My people come from Minnesota or “Minee-soda” as we’re used to hearing it pronounced. (Incidentally where we’re from, soda, is actually called “pop.”) Now, say what you will about the winters, they are long and cold. Tell me, like you’re the first to come up with it, that we talk funny (donchaknow!), call us conservatives (We started the unions!). Call the land of my grandmothers, the great expanses of wilderness the freshwater lakes and finally reintroduced wild wolf packs “flyover country.” Go ahead. I dare you.
But never, ever call us a bunch of whiners. (OK, you can call me a whiner but not them.)
I come from hearty Midwestern stock. My great aunt Ginny once shot a moose.
“Can you imagine, that little woman killed that big moose,” people said.
Not her, she'd never brag. (I am always tempted to reply that if the Moose had also been supplied with a firearm before hand, then I truly would have been floored.)
Still, Ginny can chop wood like a champ, then come inside and brew a perfect cup of tea, her bare calves muscular and sinewy as she reaches on her toes for the teapot.
We don’t whine and we definitely don’t brag where I come from. You may have won a Nobel Prize, but Lars down the road has a really powerful snow blower; everyone has their thing. Before meeting my family for the first time, I’ve tried to explain this "being humble" concept to several boyfriends, but it never seems to stick.
Upon introduction, more than one of them has confidently begun rattling off his manifold achievements only to be met by the open discomfort of my family members whose furrowed brows show they’ve just been force-fed something far too rich for their humble blood.
The idea, I suppose, is that your merits will show what kind of person you are; your mouth will not. Mouths are for eating crumbly shortbread and for pursing tightly while scanning the horizon for small game.
Despite what some New Yorkers I've met seem to think, the Midwest did not go untouched by the cultural revolutions that swept the world in the 60s. My grandma went back to college for her PHD, got divorced, protested the war and experimented with riding on the back of motorcycles driven by men she didn't know all that well. It was because of her I was born into a family, perhaps one of the first generations in our history, where we openly discussed our feelings with one another. Nowadays this is usually done over wine and cookies.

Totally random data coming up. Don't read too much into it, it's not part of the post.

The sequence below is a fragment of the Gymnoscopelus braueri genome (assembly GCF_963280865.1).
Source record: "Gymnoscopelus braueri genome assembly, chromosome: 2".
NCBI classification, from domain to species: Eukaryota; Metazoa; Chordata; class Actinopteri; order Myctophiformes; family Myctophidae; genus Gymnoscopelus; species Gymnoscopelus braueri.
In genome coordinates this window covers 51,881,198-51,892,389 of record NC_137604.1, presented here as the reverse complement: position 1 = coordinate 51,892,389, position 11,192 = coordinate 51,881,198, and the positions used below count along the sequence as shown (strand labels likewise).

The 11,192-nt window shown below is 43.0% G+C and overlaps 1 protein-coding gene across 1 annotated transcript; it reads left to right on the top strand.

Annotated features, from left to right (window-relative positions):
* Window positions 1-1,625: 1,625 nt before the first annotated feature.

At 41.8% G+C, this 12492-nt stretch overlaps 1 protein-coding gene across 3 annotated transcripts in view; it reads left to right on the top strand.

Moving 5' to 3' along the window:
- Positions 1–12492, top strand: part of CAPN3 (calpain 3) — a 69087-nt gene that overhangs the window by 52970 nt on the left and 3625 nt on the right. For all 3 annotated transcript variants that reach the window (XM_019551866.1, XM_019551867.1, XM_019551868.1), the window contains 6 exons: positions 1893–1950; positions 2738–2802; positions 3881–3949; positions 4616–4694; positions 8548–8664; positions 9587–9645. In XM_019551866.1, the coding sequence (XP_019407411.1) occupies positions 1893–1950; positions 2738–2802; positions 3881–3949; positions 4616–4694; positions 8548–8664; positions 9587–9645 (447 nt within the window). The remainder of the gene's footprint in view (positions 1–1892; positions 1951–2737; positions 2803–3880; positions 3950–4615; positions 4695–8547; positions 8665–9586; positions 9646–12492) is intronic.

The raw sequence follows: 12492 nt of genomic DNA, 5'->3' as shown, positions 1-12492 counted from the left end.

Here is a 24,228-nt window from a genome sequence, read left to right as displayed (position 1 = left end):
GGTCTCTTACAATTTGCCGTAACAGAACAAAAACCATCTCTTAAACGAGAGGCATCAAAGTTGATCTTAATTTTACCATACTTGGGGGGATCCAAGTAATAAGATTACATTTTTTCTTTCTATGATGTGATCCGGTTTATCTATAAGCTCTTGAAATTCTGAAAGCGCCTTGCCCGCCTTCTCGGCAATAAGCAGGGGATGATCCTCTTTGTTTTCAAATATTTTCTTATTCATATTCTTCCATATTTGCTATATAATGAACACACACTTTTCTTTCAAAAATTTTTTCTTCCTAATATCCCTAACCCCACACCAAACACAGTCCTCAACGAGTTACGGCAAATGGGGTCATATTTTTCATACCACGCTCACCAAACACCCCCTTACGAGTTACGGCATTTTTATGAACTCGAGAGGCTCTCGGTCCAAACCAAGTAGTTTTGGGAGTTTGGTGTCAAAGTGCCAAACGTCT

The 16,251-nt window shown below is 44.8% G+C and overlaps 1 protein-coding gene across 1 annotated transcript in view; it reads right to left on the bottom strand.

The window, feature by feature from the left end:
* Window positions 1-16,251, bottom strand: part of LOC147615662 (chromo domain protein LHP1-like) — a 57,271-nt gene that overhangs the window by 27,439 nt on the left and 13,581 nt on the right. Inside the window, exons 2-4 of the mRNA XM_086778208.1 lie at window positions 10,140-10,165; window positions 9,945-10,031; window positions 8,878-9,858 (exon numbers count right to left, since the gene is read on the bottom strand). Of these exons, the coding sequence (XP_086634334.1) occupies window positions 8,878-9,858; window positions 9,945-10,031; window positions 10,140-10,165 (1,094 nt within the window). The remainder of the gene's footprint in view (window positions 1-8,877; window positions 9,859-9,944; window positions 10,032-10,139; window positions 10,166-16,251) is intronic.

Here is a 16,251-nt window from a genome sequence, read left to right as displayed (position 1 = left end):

It was and still is tricky if you're not familiar with our values. Complaining is a different beast from self-pity. Should one cross that line and become all "woe is me," the room will get uncomfortably quiet as the others silently chew their oatmeal cookies. The party guilty of whining will then offer a retraction along the line of, “But I will soldier on.” And the cookie chewers will nod sagely.
Then you will all take one last cookie for the road and go make something of yourself with minimal dwelling on the negative.
You may think this sounds unhealthy, but depression rates in Minnesota are the 5th lowest in the US (and that's despite the winter).
I guess what I'm saying is that all of this discussing what makes us different, our impairments and our difficulties, though satisfying to a certain extent, only helps us so much. Sometimes, even though I participate, it makes me uncomfortable just how many problems people find themselves in and how little people do to fix those problems. And while I think some commiserating is helpful,there comes a point where I wonder where all of this navel-gazing and rehashing of our problems truly gets us.
Perhaps we’d be better off going out to chop some wood.